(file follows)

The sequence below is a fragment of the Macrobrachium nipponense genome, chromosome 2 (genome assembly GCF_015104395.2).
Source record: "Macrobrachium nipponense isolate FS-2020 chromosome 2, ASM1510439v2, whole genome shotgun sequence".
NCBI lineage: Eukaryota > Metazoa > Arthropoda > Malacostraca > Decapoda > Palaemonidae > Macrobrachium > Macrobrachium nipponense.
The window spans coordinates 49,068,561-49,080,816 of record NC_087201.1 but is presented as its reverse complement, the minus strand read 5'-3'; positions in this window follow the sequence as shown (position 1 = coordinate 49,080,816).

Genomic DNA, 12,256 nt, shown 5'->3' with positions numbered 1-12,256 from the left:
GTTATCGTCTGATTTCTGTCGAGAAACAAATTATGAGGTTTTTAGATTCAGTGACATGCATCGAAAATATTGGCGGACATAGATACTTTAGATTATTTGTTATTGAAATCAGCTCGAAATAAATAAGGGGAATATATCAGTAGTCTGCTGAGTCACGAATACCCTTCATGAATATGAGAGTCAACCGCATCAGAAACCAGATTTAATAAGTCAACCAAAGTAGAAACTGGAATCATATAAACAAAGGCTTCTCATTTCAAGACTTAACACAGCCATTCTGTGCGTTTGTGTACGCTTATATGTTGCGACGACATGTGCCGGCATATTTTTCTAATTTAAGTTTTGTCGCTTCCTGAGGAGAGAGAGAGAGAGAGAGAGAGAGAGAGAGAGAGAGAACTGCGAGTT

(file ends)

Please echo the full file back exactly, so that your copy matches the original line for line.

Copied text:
The sequence below is a fragment of the Macrobrachium nipponense genome, chromosome 2 (genome assembly GCF_015104395.2).
Source record: "Macrobrachium nipponense isolate FS-2020 chromosome 2, ASM1510439v2, whole genome shotgun sequence".
NCBI lineage: Eukaryota > Metazoa > Arthropoda > Malacostraca > Decapoda > Palaemonidae > Macrobrachium > Macrobrachium nipponense.
The window spans coordinates 49,068,561-49,080,816 of record NC_087201.1 but is presented as its reverse complement, the minus strand read 5'-3'; positions in this window follow the sequence as shown (position 1 = coordinate 49,080,816).

Genomic DNA, 12,256 nt, shown 5'->3' with positions numbered 1-12,256 from the left:
GTTATCGTCTGATTTCTGTCGAGAAACAAATTATGAGGTTTTTAGATTCAGTGACATGCATCGAAAATATTGGCGGACATAGATACTTTAGATTATTTGTTATTGAAATCAGCTCGAAATAAATAAGGGGAATATATCAGTAGTCTGCTGAGTCACGAATACCCTTCATGAATATGAGAGTCAACCGCATCAGAAACCAGATTTAATAAGTCAACCAAAGTAGAAACTGGAATCATATAAACAAAGGCTTCTCATTTCAAGACTTAACACAGCCATTCTGTGCGTTTGTGTACGCTTATATGTTGCGACGACATGTGCCGGCATATTTTTCTAATTTAAGTTTTGTCGCTTCCTGAGGAGAGAGAGAGAGAGAGAGAGAGAGAGAGAGAGAGAGAACTGCGAGTT